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Cosby Show, Family Ties and Regis Philbin Among Honorees at TV Land Awards in New York

For the first time in its nine-year history, the TV Land Awards pulled up stakes in Los Angeles and headed for New York, bringing a Big Apple feel to the Javits Center last night.

The Cosby Show, set in Brooklyn and taped in New York, was honored with the Impact Award. The cast, including co-creator Bill Cosby and Phylicia Rashad, reunited.

“It means that not only are we still relevent today…We made some sort of a difference, and some sort of an impact 25 years ago,” Sabrina LeBeauf (above) , who played Sondra on the hit sitcom, tells FishbowlNY.

The Cosby Show, which helped resurrect NBC from 1984 to 1992, had another “impact” on television viewing.

“I don’t see any show on now that impacts people in that way… [that] family show [did],” Geoffrey Owens (who played Elvin) says. “I think it’s fair to say that, unfortunately, that’s a little bit … of the past right now.”

Owens says Cosby remains a unique and important show years later given that TV is so markedly different today.

Stevie Wonder, who had a memorable guest shot in 1986, presented the award.

But that was just the start.

The Facts of Life (set in Peekskill, N.Y.) was named the Pop Culture Award winner. The entire cast (save for George Clooney) was on hand, led by the show’s star Charlotte Rae (who will turn 85 next week).

Daryl Hall and John Oates won the Music Icon Award for their numerous hits, primarily during the 1980s.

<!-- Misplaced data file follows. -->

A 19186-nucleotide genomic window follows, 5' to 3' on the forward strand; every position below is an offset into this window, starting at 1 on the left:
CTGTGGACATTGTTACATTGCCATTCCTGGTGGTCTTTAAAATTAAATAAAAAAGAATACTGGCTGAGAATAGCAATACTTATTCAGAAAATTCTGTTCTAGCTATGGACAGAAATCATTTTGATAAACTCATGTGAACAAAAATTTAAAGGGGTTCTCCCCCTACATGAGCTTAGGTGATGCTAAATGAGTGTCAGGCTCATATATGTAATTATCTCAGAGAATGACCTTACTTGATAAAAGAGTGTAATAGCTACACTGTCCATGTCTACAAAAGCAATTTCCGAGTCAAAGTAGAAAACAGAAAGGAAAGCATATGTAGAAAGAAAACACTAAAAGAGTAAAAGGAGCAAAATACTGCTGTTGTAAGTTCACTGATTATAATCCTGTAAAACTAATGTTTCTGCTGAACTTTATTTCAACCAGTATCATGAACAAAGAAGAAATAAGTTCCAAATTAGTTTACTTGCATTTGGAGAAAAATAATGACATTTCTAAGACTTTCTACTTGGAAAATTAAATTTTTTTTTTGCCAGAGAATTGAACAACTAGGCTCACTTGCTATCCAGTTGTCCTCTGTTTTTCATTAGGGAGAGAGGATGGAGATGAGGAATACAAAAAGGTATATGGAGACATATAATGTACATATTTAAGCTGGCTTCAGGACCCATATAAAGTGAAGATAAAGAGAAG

The crowd was a buzz as John Travolta reunited with his former Welcome Back, Kotter. The 1970s sitcom took place at a fictitious Brooklyn high school where Gabe Kaplan was teaching the “Sweathogs.”

“Basically, it was a show about my life. I grew up with kids like that. I talked about them in my nightclub act and all of a sudden it became a television show,” Kaplan recalls. “So every week for me was like going back to high school.”

Travolta was whisked away from the media on the red carpet.

One other classic show was recognized by TV Land, and another from the powerful NBC Thursday night lineup of the 1980s–Family Ties.

Like Travolta whose career was launched with Kotter, Michael J. Fox took off from the sitcom’s exposure. He joined his entire “family” (with the exception of Brian Bonsall, who played the young Andy) as winners of the Fan Favorite Award.

Michael Gross (right), who played dad Steven Keaton, knew the show was making difference when he started getting mail from viewers.  

“Everybody’s got a family whose a family that’s either functioning quite well, not functioning at all or horribly dysfunctional. I just remember all the letters I used to get from people saying, ‘I want a dad like you,’ which was a little sad to hear constantly from many kids.”

Gross says Family Ties had the perfect formula to reverberate with fans.

“We had very diverse views in that family and yet we could all sit down and talk about it, and love each other, in spite of the fact that the kids didn’t necessarily agree with the parents.”  

The 2011 TV Land Awards will debut on the cable network Sunday, April 17.

Finally, there’s Regis Philbin, who announced that he’ll retire from Live later this year, was the Legend Award winner.  

“No, not even close,” Philbin, 79, deadpanned about being called a legend.

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